The present vegetation of the high arctic tundra is sparse and not highly developed due to the brief and cold growing season and lack of water. Well-developed high arctic plant communities are concentrated on the east coast of Greenland, gradually becoming more sparse from south to north. Certain species or communities occur to the north only in association with hot springs, which are particularly numerous in the basalt areas on the central eastern coast. Examples of these species are Epilobium palustre and Platanthera hyperborea (Böcher and Petersen 1997). The following details three latitudinal regions along the east coast: Jameson Land at the transition from low arctic to high arctic, the mid-coast from 72° – 79° N, and Peary Land at the northernmost extreme of Greenland as well as the world.
Jameson Land is located on the central east coast at the transition between low and high arctic tundra ecoregions. This is the largest lowland area in Greenland, and is the most important habitat for muskox on the island. Up to 400 m, the vegetation is dominated by dwarf scrub of Betula nana, Cassiope tetragona, and Vaccinium uliginosum (Böcher and Petersen 1997). Moist protected sites have 75% plant cover, generally a heath rich in mosses. Inland about 10 km from the coast, snowbed vegetation of Carex bigelowii, Polygonum (Bistorta) viviparum, and Salix arctica occurs, interspersed with fens, lakes and ponds (Böcher and Petersen 1997). The dry, open dwarf-shrub heaths and fellfield vegetation of Arctostaphylos alpina, Dryas octopetala, Salix arctica, and Silene acaulis are crucial foraging areas for muskox in winter due to a sparse snow cover (Böcher and Petersen 1997). The most luxuriant vegetation type in Jameson Land covers a very small area; these are herb slopes that have a thick snow cover in winter, but serve as important foraging areas for muskox in summer (Böcher and Petersen 1997).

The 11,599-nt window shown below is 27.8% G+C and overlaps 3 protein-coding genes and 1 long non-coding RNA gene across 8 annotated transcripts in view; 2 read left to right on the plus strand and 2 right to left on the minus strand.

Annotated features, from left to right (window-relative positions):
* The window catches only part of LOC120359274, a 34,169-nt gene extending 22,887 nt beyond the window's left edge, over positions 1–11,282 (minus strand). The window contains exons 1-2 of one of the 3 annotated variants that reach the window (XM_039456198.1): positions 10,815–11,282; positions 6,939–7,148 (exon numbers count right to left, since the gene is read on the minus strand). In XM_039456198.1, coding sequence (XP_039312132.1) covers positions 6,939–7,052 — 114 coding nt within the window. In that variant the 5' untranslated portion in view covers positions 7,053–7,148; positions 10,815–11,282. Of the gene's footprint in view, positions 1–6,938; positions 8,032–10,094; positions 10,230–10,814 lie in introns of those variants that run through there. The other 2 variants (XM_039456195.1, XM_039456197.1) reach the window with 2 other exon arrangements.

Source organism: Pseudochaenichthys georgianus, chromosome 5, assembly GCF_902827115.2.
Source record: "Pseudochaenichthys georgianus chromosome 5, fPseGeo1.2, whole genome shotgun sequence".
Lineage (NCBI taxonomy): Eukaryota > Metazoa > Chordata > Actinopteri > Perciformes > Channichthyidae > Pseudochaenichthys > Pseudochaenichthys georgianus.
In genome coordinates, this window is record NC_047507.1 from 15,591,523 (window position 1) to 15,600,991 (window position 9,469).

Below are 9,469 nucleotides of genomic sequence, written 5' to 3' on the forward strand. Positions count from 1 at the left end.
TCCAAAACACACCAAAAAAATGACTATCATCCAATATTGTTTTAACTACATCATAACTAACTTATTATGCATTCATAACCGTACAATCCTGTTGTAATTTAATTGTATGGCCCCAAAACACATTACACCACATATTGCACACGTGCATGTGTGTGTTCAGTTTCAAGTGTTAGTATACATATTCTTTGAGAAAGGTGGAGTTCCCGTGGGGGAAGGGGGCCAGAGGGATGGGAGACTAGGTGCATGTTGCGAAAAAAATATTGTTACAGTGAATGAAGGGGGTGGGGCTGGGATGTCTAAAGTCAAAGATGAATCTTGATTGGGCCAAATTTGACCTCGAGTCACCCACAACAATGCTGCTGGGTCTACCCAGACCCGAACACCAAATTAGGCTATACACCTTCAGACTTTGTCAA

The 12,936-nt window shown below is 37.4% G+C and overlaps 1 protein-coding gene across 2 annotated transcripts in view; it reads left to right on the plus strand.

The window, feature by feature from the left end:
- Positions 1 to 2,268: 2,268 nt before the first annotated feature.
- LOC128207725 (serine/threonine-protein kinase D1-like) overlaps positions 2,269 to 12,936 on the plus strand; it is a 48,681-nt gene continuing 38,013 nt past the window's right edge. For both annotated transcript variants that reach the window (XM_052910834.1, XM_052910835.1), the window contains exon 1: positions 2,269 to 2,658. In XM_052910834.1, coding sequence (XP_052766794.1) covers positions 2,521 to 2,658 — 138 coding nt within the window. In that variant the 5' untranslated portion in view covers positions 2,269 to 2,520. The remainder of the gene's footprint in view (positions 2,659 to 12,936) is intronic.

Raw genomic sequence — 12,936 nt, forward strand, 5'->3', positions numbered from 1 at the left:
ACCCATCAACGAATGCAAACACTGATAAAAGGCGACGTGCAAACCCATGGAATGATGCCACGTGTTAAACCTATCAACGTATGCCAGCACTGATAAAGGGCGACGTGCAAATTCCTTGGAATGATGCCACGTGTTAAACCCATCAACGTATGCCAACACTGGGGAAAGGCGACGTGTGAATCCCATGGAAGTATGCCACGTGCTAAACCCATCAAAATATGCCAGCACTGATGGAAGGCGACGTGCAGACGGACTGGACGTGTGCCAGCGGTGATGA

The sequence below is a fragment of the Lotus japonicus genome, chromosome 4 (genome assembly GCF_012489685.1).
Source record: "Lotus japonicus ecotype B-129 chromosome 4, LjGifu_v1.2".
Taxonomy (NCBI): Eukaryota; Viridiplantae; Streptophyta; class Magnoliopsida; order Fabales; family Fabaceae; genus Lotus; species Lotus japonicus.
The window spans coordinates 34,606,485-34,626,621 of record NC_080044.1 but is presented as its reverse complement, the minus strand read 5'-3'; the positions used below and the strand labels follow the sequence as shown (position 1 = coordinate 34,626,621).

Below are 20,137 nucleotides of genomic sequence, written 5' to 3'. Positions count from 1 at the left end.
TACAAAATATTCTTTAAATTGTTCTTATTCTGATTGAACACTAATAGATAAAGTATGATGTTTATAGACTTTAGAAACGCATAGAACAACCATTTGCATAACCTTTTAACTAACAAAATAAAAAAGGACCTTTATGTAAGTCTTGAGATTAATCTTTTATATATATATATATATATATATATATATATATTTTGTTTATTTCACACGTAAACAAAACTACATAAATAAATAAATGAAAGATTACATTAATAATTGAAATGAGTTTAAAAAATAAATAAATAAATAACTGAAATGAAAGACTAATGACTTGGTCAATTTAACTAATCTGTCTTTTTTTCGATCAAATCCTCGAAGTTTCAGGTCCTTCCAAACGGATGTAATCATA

Fredskild, using vegetation analyses from 1931-35 by Sørensen supplemented with current analyses, characterized vegetation types of the middle-eastern high arctic tundra from 72° – 79° N (1998). Eight vegetation types are present: dwarf shrub heaths (dominated by Cassiope tetragona, Salix arctica, Vaccinium uliginosum ssp. microphyllum or Betula nana, depending on soil and duration of snow cover); grasslands, which dry out in summer (Arctagrostis latifolia, Carex bigelowii, C. misandra, and Eriophorum triste); permanently wet fens (Carex stans, Eriophorum scheuchzeri, and Arctagrostis latifolia); snowbeds (late ones characterized by Phippsia algida, the moderately late by Salix herbacea, and the few early herb slope-like snowbeds by Trisetum spicatum and Erigeron humilis); open, graminoid Dryas-heaths and fellfields on dry soil (Carex nardina, C. rupestris, and Kobresia myosuroides); fellfields (Calamagrostis purpurascens and Carex supina ssp. spaniocarpa); species-rich communities on wet ground that is covered by an organic crust (Koenigia islandica and Festuca hyperborea); and halophytic vegetation (Puccinellia phryganodes and Carex subspathacea) (Fredskild 1998).